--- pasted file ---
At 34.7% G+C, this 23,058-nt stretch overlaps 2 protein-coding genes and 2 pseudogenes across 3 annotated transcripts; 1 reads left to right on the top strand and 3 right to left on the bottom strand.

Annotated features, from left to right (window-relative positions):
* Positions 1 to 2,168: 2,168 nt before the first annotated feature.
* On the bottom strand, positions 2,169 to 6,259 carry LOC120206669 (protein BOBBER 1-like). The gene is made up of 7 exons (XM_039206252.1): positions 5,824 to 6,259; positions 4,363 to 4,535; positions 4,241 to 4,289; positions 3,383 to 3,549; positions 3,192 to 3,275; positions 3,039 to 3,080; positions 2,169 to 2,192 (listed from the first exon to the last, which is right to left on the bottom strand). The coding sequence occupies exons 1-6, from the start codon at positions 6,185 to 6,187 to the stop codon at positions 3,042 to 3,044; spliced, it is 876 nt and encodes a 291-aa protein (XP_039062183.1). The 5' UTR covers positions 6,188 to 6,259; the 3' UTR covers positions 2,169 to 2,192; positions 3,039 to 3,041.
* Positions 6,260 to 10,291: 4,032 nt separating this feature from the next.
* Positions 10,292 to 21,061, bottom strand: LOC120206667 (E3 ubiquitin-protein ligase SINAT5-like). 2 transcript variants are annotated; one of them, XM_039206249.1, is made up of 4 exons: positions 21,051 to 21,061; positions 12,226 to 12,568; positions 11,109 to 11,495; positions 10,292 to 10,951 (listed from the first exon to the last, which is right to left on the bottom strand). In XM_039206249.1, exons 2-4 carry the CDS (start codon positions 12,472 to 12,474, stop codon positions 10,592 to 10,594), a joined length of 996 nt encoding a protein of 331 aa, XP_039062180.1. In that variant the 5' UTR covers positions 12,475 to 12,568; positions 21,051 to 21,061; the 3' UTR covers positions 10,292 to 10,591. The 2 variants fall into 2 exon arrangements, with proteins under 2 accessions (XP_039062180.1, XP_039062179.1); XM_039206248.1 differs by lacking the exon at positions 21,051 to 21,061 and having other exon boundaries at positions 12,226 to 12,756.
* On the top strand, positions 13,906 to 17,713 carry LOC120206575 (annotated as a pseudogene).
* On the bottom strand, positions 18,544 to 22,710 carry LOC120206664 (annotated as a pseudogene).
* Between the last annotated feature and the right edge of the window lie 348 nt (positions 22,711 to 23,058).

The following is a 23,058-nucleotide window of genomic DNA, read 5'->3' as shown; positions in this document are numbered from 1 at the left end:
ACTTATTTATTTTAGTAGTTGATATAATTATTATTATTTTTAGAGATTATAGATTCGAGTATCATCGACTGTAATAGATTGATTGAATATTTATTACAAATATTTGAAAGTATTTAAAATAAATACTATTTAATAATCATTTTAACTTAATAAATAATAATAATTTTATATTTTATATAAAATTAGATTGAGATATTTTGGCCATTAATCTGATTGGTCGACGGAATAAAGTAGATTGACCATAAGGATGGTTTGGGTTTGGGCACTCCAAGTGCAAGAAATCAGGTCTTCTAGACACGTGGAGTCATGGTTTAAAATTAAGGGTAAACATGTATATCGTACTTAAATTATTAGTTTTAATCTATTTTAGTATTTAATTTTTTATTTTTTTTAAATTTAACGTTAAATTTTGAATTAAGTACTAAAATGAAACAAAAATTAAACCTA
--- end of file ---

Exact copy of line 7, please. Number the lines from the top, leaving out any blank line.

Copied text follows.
* On the top strand, positions 13,906 to 17,713 carry LOC120206575 (annotated as a pseudogene).